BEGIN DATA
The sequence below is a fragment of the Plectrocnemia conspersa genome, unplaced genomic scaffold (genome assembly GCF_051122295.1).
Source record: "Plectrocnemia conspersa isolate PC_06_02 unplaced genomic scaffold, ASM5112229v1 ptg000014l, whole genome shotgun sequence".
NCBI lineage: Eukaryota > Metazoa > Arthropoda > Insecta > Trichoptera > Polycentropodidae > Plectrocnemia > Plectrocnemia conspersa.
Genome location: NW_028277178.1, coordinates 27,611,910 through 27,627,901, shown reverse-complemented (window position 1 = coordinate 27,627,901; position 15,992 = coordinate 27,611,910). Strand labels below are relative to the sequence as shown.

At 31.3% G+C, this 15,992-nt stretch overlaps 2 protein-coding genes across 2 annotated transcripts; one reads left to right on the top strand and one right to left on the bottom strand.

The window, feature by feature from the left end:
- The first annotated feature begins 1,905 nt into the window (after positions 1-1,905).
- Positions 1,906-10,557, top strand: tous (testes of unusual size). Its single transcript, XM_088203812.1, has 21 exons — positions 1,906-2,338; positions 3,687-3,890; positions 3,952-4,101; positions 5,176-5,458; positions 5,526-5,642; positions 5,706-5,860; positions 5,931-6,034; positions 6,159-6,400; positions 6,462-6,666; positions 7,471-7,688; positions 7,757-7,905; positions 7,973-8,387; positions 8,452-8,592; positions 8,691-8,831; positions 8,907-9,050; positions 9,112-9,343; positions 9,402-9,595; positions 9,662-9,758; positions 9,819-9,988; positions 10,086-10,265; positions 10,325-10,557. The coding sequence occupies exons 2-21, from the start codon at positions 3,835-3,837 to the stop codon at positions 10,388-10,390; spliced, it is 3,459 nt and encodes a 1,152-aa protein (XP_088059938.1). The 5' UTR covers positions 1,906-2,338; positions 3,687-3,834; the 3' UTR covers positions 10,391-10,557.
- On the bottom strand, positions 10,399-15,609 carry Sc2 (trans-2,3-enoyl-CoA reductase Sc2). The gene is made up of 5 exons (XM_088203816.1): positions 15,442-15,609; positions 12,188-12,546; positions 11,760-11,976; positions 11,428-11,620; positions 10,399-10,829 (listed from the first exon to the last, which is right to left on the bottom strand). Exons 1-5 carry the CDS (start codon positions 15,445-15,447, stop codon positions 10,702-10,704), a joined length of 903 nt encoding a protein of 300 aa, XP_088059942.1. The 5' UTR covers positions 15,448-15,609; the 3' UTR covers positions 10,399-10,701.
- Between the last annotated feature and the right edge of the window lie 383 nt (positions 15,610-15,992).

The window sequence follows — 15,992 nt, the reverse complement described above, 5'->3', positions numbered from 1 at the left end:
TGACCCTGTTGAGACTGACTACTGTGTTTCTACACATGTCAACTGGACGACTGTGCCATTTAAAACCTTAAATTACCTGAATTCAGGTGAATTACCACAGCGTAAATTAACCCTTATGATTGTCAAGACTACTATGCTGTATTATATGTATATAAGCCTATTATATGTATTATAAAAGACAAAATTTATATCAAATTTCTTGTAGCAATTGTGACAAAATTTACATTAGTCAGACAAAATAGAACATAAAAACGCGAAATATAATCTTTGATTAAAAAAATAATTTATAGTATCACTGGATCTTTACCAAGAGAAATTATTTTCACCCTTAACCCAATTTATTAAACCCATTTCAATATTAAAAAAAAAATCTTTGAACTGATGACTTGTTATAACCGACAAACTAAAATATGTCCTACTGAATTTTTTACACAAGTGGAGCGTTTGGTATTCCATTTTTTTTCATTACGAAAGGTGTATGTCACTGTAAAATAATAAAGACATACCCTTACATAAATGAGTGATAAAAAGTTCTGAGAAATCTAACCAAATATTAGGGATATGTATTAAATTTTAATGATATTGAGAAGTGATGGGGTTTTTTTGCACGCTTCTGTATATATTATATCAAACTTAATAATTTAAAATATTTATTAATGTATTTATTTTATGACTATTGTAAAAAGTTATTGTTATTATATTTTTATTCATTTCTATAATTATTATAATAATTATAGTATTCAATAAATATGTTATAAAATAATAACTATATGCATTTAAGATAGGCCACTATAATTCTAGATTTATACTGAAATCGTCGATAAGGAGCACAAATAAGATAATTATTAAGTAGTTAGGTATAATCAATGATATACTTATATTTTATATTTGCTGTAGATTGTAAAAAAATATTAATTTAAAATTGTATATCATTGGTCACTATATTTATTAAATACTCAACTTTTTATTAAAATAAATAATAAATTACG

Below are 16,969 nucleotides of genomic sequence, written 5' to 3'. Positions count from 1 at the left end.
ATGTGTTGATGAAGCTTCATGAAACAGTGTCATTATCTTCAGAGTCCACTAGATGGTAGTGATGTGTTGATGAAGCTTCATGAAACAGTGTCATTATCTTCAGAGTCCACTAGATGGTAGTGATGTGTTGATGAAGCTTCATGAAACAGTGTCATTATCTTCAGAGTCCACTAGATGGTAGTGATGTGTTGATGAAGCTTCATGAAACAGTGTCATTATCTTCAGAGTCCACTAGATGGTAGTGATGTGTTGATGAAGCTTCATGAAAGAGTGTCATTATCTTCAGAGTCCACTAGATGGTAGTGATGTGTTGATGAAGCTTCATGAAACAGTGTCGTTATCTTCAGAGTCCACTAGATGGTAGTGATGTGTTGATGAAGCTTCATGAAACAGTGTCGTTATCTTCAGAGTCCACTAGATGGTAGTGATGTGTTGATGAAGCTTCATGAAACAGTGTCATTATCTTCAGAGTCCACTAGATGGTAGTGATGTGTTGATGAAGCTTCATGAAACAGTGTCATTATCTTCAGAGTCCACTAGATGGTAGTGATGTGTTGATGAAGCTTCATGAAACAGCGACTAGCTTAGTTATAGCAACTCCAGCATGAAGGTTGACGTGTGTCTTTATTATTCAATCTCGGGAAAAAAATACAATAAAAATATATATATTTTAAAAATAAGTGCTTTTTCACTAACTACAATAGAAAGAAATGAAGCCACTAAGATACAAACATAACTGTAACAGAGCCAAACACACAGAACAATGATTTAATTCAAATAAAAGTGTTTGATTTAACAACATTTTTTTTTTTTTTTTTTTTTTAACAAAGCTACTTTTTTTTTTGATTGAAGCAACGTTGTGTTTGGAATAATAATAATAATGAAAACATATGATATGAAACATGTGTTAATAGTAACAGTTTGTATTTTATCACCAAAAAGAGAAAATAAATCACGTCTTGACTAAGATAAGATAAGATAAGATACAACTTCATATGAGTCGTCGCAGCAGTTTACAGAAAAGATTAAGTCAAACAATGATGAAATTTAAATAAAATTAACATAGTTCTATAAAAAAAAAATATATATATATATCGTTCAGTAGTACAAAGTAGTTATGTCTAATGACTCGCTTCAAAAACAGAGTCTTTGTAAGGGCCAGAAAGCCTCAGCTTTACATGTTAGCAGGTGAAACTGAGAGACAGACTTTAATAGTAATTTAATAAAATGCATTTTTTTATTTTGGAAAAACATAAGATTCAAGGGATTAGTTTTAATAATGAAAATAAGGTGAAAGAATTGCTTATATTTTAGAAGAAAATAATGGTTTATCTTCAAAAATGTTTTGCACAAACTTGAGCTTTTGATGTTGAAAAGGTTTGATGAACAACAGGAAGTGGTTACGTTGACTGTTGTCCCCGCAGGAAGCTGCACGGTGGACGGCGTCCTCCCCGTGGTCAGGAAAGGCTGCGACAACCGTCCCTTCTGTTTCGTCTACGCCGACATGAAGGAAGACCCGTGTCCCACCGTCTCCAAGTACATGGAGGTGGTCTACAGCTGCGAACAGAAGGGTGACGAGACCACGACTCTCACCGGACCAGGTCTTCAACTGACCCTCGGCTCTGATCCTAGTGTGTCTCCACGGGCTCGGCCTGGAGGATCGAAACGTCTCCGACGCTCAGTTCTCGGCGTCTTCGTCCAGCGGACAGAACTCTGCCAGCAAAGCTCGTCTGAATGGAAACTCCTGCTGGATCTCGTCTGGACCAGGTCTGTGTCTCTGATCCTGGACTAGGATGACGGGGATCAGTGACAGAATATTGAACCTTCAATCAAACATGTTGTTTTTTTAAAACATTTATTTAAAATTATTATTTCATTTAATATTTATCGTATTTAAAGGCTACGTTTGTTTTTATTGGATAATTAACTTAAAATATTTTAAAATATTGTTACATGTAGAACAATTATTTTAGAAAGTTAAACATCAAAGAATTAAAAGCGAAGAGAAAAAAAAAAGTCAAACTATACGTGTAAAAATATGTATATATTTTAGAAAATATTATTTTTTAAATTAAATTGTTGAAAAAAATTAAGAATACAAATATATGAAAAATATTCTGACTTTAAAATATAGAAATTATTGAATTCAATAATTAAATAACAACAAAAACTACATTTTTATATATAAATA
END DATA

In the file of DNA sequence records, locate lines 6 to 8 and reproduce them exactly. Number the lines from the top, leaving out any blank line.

The window, feature by feature from the left end:
- The first annotated feature begins 1,905 nt into the window (after positions 1-1,905).
- Positions 1,906-10,557, top strand: tous (testes of unusual size). Its single transcript, XM_088203812.1, has 21 exons — positions 1,906-2,338; positions 3,687-3,890; positions 3,952-4,101; positions 5,176-5,458; positions 5,526-5,642; positions 5,706-5,860; positions 5,931-6,034; positions 6,159-6,400; positions 6,462-6,666; positions 7,471-7,688; positions 7,757-7,905; positions 7,973-8,387; positions 8,452-8,592; positions 8,691-8,831; positions 8,907-9,050; positions 9,112-9,343; positions 9,402-9,595; positions 9,662-9,758; positions 9,819-9,988; positions 10,086-10,265; positions 10,325-10,557. The coding sequence occupies exons 2-21, from the start codon at positions 3,835-3,837 to the stop codon at positions 10,388-10,390; spliced, it is 3,459 nt and encodes a 1,152-aa protein (XP_088059938.1). The 5' UTR covers positions 1,906-2,338; positions 3,687-3,834; the 3' UTR covers positions 10,391-10,557.